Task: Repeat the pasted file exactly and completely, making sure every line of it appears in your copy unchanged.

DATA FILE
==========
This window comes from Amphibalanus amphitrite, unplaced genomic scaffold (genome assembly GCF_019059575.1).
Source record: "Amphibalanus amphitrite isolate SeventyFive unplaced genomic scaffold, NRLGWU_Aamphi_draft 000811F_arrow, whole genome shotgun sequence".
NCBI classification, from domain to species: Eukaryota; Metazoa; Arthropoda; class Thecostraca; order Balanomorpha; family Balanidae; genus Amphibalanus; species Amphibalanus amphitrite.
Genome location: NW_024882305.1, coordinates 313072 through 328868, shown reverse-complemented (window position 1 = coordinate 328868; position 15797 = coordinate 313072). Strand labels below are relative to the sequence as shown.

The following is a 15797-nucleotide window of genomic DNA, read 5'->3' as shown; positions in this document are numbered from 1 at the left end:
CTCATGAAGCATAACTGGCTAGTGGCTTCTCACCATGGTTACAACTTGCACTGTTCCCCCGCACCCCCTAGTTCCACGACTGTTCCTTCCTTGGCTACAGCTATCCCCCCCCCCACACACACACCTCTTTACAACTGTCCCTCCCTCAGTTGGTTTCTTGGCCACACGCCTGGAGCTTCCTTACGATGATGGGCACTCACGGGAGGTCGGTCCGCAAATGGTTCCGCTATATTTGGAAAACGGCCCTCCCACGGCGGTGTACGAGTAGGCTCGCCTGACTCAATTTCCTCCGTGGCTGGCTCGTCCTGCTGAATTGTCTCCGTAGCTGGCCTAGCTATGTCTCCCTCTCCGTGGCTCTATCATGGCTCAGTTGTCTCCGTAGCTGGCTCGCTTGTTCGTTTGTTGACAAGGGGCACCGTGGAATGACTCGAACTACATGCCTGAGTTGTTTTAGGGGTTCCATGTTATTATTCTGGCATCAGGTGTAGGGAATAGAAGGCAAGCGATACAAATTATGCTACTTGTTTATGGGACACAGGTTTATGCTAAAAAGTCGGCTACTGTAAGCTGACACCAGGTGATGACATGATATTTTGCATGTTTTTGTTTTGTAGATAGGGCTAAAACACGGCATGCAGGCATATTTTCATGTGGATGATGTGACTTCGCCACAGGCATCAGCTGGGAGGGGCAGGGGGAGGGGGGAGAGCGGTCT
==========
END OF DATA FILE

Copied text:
This window comes from Amphibalanus amphitrite, unplaced genomic scaffold (genome assembly GCF_019059575.1).
Source record: "Amphibalanus amphitrite isolate SeventyFive unplaced genomic scaffold, NRLGWU_Aamphi_draft 000811F_arrow, whole genome shotgun sequence".
NCBI classification, from domain to species: Eukaryota; Metazoa; Arthropoda; class Thecostraca; order Balanomorpha; family Balanidae; genus Amphibalanus; species Amphibalanus amphitrite.
Genome location: NW_024882305.1, coordinates 313072 through 328868, shown reverse-complemented (window position 1 = coordinate 328868; position 15797 = coordinate 313072). Strand labels below are relative to the sequence as shown.

The following is a 15797-nucleotide window of genomic DNA, read 5'->3' as shown; positions in this document are numbered from 1 at the left end:
CTCATGAAGCATAACTGGCTAGTGGCTTCTCACCATGGTTACAACTTGCACTGTTCCCCCGCACCCCCTAGTTCCACGACTGTTCCTTCCTTGGCTACAGCTATCCCCCCCCCCACACACACACCTCTTTACAACTGTCCCTCCCTCAGTTGGTTTCTTGGCCACACGCCTGGAGCTTCCTTACGATGATGGGCACTCACGGGAGGTCGGTCCGCAAATGGTTCCGCTATATTTGGAAAACGGCCCTCCCACGGCGGTGTACGAGTAGGCTCGCCTGACTCAATTTCCTCCGTGGCTGGCTCGTCCTGCTGAATTGTCTCCGTAGCTGGCCTAGCTATGTCTCCCTCTCCGTGGCTCTATCATGGCTCAGTTGTCTCCGTAGCTGGCTCGCTTGTTCGTTTGTTGACAAGGGGCACCGTGGAATGACTCGAACTACATGCCTGAGTTGTTTTAGGGGTTCCATGTTATTATTCTGGCATCAGGTGTAGGGAATAGAAGGCAAGCGATACAAATTATGCTACTTGTTTATGGGACACAGGTTTATGCTAAAAAGTCGGCTACTGTAAGCTGACACCAGGTGATGACATGATATTTTGCATGTTTTTGTTTTGTAGATAGGGCTAAAACACGGCATGCAGGCATATTTTCATGTGGATGATGTGACTTCGCCACAGGCATCAGCTGGGAGGGGCAGGGGGAGGGGGGAGAGCGGTCT